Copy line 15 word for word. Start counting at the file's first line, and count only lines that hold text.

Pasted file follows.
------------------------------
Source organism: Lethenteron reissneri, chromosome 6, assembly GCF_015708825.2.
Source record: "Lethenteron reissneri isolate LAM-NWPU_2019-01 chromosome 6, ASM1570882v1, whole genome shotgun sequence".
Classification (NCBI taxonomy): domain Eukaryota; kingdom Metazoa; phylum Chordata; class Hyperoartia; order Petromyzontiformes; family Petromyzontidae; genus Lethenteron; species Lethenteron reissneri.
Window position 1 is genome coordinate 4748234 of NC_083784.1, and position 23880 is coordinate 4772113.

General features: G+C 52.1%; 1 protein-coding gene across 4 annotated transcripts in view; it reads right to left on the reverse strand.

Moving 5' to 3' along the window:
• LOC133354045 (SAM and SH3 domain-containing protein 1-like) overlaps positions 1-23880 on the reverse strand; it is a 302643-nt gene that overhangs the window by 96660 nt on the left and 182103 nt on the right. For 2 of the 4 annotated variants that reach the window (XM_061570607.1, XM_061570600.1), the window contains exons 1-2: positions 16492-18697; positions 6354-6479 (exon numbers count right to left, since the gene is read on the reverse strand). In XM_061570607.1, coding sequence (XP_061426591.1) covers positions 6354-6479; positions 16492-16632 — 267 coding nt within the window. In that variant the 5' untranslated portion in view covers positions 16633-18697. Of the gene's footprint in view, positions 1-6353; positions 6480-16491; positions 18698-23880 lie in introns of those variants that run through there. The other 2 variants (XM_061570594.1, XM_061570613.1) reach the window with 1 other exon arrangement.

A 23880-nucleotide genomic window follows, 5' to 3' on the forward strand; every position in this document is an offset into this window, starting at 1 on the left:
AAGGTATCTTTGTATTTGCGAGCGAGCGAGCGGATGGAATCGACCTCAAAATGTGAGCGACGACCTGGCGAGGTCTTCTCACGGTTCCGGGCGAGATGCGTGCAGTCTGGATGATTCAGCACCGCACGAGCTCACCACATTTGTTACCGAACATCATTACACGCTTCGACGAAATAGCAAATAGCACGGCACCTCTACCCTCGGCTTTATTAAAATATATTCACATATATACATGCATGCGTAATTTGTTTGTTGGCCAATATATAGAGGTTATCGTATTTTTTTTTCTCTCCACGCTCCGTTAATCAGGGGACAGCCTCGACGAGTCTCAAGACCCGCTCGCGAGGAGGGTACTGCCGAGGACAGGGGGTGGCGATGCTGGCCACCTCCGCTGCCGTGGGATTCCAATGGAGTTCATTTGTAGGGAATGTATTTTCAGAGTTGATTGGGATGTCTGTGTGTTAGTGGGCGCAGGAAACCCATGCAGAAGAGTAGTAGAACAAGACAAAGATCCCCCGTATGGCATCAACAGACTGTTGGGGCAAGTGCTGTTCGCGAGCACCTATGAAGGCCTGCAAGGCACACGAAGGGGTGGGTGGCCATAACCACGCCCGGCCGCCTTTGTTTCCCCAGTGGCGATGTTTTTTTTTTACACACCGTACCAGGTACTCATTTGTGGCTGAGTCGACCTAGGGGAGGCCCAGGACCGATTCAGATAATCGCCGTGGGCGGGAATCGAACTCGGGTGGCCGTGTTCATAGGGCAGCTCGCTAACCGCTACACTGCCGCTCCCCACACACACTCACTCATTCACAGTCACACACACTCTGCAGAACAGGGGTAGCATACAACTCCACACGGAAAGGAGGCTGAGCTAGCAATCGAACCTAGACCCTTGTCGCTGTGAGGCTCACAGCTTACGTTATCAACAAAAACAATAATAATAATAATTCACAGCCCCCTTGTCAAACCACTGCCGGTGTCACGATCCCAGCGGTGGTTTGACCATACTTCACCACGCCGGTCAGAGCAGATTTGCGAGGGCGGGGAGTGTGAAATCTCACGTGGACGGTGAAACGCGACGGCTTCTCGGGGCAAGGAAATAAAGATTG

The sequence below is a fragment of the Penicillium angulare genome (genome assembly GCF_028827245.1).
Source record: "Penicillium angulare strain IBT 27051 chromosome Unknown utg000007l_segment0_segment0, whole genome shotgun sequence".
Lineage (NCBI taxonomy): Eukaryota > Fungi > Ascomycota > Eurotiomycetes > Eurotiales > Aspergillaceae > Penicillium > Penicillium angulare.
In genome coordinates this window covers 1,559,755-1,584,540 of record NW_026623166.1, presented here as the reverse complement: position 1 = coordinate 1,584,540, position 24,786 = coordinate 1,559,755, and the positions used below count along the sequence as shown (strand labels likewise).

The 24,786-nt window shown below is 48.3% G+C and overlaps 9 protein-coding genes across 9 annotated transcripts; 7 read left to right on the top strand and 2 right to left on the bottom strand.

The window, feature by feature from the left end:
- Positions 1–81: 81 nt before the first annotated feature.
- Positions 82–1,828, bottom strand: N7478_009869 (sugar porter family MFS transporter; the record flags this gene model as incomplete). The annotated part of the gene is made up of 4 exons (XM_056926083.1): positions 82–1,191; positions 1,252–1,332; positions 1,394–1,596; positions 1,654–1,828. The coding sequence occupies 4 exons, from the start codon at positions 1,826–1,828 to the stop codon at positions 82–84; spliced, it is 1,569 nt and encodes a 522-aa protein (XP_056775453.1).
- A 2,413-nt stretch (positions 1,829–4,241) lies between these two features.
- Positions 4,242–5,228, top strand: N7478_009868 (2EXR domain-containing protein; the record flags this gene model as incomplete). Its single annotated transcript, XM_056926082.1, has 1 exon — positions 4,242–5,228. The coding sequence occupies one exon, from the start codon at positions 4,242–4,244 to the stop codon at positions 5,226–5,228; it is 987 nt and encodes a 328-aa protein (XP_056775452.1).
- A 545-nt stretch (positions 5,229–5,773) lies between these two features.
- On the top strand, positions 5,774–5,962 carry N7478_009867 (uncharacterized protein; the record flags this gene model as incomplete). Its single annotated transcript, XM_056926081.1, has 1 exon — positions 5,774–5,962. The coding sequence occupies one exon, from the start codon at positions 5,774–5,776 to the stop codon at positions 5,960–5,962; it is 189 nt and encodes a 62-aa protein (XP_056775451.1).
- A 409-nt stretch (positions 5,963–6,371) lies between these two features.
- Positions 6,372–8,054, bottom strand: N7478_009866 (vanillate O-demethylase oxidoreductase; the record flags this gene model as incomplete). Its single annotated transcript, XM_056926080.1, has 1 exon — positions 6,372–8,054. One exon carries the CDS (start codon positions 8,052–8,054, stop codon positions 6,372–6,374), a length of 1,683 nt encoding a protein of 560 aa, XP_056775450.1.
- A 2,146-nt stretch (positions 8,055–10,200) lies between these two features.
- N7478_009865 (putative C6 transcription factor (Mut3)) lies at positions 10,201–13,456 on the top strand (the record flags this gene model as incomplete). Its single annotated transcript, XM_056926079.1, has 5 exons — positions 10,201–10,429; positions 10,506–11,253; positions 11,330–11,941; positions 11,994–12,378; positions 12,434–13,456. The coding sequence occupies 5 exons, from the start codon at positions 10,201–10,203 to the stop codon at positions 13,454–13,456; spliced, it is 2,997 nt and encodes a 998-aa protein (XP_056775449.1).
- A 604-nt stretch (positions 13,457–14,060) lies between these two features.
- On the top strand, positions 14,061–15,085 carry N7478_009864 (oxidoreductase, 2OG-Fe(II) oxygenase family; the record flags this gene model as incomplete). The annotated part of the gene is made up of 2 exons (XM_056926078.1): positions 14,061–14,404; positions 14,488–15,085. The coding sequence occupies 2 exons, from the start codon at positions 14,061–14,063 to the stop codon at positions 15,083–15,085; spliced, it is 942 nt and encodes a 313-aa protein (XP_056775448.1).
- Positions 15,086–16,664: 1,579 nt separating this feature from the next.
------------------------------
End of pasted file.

The window, feature by feature from the left end: